An underused tool for hitting the rear delts is behind the neck pressing. Using a wide snatch grip and a push start is invaluable.
I don’t recommend any conventional behind the neck press variation, as many lifters don’t have the requisite mobility to make this movement’s benefits outweigh its disadvantages. However, widening out to a snatch grip and eliminating the need to press only through the arms during the first one-third of the lift can improve the situation.
This movement restricts the amount of weight you can use and makes the scapular muscles, mid traps, and rear delts work much harder. As this movement isn’t for newbies, it’s imperative that you have good shoulder health.
How to Do It
- Start with a high bar position, not low bar. Let the bar rest near the top of the traps.
- As you push up with assisted leg drive, actively press outwards.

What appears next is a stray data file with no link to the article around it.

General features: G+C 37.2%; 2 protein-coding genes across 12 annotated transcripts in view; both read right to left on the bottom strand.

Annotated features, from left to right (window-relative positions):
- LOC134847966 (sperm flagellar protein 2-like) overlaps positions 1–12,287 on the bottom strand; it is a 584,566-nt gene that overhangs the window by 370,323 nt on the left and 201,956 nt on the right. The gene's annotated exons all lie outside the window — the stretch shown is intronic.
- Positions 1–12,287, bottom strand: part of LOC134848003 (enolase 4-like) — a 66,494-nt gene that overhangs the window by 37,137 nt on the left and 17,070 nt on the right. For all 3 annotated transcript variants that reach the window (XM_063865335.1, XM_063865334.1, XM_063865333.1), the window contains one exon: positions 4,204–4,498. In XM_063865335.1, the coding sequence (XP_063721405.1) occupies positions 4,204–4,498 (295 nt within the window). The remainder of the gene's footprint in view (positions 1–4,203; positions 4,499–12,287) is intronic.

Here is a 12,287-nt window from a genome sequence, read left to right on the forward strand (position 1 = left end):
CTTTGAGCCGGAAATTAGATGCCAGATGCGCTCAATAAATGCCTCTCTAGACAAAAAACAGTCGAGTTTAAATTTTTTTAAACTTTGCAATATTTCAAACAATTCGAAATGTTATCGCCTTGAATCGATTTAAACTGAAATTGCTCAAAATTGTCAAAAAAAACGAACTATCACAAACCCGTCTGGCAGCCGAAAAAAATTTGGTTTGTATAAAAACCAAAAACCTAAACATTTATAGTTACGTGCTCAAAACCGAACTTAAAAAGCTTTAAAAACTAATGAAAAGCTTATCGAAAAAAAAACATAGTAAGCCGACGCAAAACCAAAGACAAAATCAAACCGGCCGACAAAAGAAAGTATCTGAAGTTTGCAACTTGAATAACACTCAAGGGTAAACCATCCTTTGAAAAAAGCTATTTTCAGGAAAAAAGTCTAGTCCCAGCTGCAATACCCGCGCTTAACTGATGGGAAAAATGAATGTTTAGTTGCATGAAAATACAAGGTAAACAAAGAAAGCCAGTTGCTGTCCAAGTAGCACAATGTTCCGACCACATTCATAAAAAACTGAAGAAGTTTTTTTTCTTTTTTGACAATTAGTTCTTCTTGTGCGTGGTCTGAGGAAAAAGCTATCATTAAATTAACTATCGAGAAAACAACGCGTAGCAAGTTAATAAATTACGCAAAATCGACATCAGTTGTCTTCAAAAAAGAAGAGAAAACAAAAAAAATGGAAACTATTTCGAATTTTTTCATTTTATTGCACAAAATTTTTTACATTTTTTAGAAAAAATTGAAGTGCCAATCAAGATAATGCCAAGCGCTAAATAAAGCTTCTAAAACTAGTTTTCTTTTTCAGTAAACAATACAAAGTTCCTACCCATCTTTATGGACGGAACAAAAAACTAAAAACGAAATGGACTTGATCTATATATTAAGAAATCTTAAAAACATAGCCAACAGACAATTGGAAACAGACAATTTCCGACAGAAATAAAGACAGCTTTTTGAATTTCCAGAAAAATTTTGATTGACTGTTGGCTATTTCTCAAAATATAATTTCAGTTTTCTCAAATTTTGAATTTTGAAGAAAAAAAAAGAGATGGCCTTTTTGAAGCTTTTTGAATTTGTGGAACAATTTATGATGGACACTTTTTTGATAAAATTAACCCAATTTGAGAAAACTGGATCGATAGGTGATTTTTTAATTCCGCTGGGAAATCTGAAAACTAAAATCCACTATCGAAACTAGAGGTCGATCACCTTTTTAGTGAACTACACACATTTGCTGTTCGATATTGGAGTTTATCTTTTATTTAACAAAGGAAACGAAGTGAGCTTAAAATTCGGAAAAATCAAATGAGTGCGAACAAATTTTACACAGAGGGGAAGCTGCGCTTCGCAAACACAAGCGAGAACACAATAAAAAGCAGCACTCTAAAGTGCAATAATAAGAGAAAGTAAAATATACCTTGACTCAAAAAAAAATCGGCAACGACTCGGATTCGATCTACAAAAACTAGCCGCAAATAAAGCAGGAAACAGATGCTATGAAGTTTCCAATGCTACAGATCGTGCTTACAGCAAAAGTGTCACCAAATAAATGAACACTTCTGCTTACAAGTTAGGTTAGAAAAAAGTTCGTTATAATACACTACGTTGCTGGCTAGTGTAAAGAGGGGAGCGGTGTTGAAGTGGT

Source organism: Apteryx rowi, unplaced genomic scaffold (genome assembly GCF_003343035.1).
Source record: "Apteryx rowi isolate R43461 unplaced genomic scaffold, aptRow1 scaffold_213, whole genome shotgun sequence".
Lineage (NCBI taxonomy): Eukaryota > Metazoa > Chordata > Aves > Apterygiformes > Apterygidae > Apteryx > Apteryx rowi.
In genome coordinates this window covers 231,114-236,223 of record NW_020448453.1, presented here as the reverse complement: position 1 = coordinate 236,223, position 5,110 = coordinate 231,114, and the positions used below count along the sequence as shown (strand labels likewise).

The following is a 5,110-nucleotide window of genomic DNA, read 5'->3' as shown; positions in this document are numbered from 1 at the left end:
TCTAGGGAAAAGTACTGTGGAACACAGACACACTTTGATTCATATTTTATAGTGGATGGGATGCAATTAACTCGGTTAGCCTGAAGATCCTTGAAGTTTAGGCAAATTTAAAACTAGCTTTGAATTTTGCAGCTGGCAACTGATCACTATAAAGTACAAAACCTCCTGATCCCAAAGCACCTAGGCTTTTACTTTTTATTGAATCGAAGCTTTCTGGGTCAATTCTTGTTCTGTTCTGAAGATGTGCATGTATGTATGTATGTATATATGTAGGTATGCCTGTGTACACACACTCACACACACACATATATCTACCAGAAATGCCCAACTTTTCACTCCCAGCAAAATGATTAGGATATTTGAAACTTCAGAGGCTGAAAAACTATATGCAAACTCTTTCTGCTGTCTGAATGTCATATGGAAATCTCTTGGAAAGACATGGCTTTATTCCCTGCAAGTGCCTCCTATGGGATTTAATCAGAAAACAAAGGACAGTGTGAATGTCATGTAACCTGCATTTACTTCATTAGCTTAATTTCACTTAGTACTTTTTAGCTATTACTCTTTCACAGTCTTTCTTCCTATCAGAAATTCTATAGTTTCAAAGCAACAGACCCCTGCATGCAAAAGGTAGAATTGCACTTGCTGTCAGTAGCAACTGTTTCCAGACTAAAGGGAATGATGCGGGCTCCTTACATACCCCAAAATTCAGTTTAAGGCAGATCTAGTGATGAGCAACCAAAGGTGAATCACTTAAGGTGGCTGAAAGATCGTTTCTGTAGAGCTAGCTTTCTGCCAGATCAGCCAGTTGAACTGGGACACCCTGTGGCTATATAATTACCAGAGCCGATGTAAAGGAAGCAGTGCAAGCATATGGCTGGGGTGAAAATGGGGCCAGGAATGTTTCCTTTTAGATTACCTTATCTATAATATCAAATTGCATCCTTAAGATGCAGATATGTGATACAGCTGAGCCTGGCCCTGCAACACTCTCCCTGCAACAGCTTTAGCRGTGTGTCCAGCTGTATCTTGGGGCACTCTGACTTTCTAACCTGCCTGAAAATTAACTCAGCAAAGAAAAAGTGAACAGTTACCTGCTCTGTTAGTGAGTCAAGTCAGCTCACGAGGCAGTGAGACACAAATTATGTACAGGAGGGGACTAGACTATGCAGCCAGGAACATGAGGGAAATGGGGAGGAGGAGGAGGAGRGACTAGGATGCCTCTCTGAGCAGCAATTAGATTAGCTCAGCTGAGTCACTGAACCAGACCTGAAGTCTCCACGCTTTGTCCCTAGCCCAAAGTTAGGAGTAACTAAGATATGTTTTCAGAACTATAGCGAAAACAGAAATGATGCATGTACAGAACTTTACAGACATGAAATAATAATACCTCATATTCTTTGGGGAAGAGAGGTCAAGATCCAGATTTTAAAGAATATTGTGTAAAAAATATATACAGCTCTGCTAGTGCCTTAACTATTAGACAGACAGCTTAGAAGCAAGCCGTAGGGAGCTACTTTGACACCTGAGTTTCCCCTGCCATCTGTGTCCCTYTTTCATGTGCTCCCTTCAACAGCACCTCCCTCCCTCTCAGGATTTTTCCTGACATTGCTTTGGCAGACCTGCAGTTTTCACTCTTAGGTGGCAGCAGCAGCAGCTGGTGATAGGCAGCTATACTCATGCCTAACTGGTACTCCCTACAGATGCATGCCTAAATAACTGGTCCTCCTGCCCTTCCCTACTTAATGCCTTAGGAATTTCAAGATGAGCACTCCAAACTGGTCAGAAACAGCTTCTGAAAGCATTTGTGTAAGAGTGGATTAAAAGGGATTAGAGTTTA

- Lower the weight slowly and under control.
- Continue to press outward on the way down while raising the ribcage as high as you can. This will help keep the mid back engaged to avoid a crash landing.
- Using good timing, “cushion” the landing by absorbing as much impact as you can on the negative rep. The bar should never land on your shoulders while you have straight knees.
- Treat each rep like its own set. This shouldn’t be done for high reps, nor speed.
- Take your time between reps to gather yourself.